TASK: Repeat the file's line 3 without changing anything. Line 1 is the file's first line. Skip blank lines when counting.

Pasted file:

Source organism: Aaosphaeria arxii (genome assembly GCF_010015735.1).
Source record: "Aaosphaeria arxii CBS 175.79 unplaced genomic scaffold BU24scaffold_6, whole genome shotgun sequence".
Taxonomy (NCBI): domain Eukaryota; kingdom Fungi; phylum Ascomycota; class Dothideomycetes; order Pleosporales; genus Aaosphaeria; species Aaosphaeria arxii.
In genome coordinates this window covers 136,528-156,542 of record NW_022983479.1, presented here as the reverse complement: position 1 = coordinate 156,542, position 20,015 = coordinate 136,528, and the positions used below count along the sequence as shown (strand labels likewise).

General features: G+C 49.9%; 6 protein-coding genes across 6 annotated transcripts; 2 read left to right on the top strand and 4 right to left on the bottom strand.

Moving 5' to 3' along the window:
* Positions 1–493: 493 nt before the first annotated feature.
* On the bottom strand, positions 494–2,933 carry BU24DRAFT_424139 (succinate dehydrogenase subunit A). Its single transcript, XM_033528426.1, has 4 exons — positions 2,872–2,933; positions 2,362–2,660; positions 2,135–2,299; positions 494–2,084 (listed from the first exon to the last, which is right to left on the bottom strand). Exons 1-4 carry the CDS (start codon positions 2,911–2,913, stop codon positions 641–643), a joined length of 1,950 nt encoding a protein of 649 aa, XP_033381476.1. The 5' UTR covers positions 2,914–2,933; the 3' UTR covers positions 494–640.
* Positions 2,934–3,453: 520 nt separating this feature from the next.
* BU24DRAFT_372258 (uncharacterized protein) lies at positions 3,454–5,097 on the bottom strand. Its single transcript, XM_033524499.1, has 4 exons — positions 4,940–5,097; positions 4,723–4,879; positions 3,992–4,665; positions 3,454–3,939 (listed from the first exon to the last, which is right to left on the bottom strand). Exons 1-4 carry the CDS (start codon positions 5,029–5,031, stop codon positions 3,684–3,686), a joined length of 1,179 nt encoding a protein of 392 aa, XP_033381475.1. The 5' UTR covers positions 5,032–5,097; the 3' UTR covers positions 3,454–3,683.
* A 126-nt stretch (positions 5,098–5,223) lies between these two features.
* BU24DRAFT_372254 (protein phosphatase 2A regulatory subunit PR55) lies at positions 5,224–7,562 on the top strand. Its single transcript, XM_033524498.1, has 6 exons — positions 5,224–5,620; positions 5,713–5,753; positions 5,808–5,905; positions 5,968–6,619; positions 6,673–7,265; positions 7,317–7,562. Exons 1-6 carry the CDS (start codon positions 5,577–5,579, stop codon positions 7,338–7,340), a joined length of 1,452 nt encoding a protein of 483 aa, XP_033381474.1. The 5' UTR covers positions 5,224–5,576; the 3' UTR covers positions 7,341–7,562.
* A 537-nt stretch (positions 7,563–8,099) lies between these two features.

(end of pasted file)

Taxonomy (NCBI): domain Eukaryota; kingdom Fungi; phylum Ascomycota; class Dothideomycetes; order Pleosporales; genus Aaosphaeria; species Aaosphaeria arxii.